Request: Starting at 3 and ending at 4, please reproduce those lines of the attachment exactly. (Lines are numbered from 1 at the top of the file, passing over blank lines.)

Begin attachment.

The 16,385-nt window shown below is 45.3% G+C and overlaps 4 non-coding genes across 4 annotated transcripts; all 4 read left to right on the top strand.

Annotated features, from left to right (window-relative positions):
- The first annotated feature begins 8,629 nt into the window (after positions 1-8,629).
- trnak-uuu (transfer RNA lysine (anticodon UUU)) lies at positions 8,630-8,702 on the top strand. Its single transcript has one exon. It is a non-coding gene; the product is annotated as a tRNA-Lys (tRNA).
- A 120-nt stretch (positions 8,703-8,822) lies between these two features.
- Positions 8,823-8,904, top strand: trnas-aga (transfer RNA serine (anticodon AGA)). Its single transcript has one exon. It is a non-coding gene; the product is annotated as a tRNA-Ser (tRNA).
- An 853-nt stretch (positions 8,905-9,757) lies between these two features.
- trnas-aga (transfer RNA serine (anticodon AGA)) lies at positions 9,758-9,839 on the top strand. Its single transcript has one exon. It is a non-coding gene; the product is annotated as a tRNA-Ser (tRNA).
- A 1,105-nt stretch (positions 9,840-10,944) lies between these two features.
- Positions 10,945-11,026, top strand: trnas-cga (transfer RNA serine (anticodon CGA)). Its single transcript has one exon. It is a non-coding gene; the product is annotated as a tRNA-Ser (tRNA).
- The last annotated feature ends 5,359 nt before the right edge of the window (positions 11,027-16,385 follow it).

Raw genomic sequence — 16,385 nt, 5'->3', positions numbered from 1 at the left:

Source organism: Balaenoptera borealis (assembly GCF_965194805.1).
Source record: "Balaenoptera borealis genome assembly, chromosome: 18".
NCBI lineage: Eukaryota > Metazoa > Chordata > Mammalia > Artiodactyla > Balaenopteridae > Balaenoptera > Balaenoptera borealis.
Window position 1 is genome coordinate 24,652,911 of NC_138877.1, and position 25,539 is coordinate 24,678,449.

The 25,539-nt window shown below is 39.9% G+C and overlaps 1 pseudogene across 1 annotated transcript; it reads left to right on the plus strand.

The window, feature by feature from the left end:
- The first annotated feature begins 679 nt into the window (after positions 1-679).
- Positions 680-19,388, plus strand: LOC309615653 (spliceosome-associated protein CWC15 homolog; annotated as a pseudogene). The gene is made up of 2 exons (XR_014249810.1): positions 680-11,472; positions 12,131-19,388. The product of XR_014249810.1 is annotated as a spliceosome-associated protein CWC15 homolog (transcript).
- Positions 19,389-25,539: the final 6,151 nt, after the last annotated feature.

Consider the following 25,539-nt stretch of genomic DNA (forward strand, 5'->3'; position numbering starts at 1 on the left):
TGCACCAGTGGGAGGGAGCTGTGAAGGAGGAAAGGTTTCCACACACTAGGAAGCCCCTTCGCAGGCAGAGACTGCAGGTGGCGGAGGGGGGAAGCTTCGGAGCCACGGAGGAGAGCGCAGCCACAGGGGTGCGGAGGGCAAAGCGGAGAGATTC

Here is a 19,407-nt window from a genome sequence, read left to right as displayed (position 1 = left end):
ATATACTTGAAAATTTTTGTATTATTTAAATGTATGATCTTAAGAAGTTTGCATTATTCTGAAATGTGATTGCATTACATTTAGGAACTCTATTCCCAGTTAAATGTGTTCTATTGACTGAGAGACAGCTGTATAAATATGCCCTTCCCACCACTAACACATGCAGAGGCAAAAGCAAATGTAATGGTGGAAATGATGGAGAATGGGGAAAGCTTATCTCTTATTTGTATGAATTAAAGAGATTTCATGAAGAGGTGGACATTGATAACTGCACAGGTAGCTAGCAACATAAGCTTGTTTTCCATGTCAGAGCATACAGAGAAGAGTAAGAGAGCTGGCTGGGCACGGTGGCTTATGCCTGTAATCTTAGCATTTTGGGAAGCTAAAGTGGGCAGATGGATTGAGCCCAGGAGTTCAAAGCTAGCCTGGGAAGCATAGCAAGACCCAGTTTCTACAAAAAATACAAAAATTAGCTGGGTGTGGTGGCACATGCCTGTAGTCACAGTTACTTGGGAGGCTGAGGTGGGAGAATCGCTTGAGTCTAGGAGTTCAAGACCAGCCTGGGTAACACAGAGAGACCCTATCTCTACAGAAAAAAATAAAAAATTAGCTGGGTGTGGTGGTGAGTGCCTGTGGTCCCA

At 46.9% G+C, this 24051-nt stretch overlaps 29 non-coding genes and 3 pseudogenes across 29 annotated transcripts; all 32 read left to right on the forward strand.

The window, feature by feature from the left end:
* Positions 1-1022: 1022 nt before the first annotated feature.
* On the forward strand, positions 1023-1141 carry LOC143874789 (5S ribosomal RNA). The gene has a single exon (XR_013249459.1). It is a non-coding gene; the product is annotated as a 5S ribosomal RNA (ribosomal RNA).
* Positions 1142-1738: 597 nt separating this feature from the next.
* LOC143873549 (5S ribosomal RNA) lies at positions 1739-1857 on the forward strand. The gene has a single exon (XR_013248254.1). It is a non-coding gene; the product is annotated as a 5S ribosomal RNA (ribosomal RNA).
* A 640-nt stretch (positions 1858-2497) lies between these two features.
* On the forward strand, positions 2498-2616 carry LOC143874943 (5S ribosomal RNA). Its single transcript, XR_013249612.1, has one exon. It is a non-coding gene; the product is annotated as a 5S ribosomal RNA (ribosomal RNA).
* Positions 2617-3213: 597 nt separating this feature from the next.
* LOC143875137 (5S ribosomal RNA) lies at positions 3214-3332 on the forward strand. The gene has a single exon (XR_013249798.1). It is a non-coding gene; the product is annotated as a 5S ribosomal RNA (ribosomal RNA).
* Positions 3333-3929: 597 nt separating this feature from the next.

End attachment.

- The first annotated feature begins 8,629 nt into the window (after positions 1-8,629).
- trnak-uuu (transfer RNA lysine (anticodon UUU)) lies at positions 8,630-8,702 on the top strand. Its single transcript has one exon. It is a non-coding gene; the product is annotated as a tRNA-Lys (tRNA).